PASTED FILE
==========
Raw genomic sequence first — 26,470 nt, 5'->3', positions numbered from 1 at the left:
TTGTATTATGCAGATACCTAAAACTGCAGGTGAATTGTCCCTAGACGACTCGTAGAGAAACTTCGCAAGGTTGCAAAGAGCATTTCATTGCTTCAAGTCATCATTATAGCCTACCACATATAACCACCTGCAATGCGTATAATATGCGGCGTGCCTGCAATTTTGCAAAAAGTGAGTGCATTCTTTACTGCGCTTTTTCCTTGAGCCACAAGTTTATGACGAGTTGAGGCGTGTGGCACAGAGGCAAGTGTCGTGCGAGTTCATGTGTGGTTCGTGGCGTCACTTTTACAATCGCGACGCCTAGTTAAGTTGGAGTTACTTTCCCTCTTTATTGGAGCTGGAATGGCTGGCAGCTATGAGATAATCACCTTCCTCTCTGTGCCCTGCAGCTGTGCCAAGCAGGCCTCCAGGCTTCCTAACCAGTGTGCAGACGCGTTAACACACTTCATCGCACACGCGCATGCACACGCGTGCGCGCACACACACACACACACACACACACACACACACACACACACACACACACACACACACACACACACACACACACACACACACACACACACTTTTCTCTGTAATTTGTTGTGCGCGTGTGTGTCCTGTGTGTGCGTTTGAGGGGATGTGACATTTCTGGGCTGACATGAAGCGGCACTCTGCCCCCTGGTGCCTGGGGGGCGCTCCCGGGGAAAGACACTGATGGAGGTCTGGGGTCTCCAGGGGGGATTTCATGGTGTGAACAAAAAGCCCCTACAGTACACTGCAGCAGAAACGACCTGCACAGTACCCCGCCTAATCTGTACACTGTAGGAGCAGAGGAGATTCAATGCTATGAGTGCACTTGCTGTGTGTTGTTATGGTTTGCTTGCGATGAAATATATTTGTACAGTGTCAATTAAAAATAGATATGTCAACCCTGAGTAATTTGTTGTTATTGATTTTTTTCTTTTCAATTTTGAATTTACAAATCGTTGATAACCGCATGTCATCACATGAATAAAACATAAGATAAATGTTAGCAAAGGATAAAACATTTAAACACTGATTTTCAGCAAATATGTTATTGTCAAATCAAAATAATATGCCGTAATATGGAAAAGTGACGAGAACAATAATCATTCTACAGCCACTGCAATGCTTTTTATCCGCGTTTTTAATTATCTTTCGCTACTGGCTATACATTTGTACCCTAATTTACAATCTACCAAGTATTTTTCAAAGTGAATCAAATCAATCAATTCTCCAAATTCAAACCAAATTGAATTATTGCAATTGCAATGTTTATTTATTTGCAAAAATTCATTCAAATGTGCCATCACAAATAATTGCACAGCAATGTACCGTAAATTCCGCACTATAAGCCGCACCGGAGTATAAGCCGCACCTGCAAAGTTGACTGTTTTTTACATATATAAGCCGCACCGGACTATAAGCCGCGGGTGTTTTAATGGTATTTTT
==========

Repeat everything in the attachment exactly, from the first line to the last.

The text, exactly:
Raw genomic sequence first — 26,470 nt, 5'->3', positions numbered from 1 at the left:
TTGTATTATGCAGATACCTAAAACTGCAGGTGAATTGTCCCTAGACGACTCGTAGAGAAACTTCGCAAGGTTGCAAAGAGCATTTCATTGCTTCAAGTCATCATTATAGCCTACCACATATAACCACCTGCAATGCGTATAATATGCGGCGTGCCTGCAATTTTGCAAAAAGTGAGTGCATTCTTTACTGCGCTTTTTCCTTGAGCCACAAGTTTATGACGAGTTGAGGCGTGTGGCACAGAGGCAAGTGTCGTGCGAGTTCATGTGTGGTTCGTGGCGTCACTTTTACAATCGCGACGCCTAGTTAAGTTGGAGTTACTTTCCCTCTTTATTGGAGCTGGAATGGCTGGCAGCTATGAGATAATCACCTTCCTCTCTGTGCCCTGCAGCTGTGCCAAGCAGGCCTCCAGGCTTCCTAACCAGTGTGCAGACGCGTTAACACACTTCATCGCACACGCGCATGCACACGCGTGCGCGCACACACACACACACACACACACACACACACACACACACACACACACACACACACACACACACACACACACACACACACACACACACACTTTTCTCTGTAATTTGTTGTGCGCGTGTGTGTCCTGTGTGTGCGTTTGAGGGGATGTGACATTTCTGGGCTGACATGAAGCGGCACTCTGCCCCCTGGTGCCTGGGGGGCGCTCCCGGGGAAAGACACTGATGGAGGTCTGGGGTCTCCAGGGGGGATTTCATGGTGTGAACAAAAAGCCCCTACAGTACACTGCAGCAGAAACGACCTGCACAGTACCCCGCCTAATCTGTACACTGTAGGAGCAGAGGAGATTCAATGCTATGAGTGCACTTGCTGTGTGTTGTTATGGTTTGCTTGCGATGAAATATATTTGTACAGTGTCAATTAAAAATAGATATGTCAACCCTGAGTAATTTGTTGTTATTGATTTTTTTCTTTTCAATTTTGAATTTACAAATCGTTGATAACCGCATGTCATCACATGAATAAAACATAAGATAAATGTTAGCAAAGGATAAAACATTTAAACACTGATTTTCAGCAAATATGTTATTGTCAAATCAAAATAATATGCCGTAATATGGAAAAGTGACGAGAACAATAATCATTCTACAGCCACTGCAATGCTTTTTATCCGCGTTTTTAATTATCTTTCGCTACTGGCTATACATTTGTACCCTAATTTACAATCTACCAAGTATTTTTCAAAGTGAATCAAATCAATCAATTCTCCAAATTCAAACCAAATTGAATTATTGCAATTGCAATGTTTATTTATTTGCAAAAATTCATTCAAATGTGCCATCACAAATAATTGCACAGCAATGTACCGTAAATTCCGCACTATAAGCCGCACCGGAGTATAAGCCGCACCTGCAAAGTTGACTGTTTTTTACATATATAAGCCGCACCGGACTATAAGCCGCGGGTGTTTTAATGGTATTTTT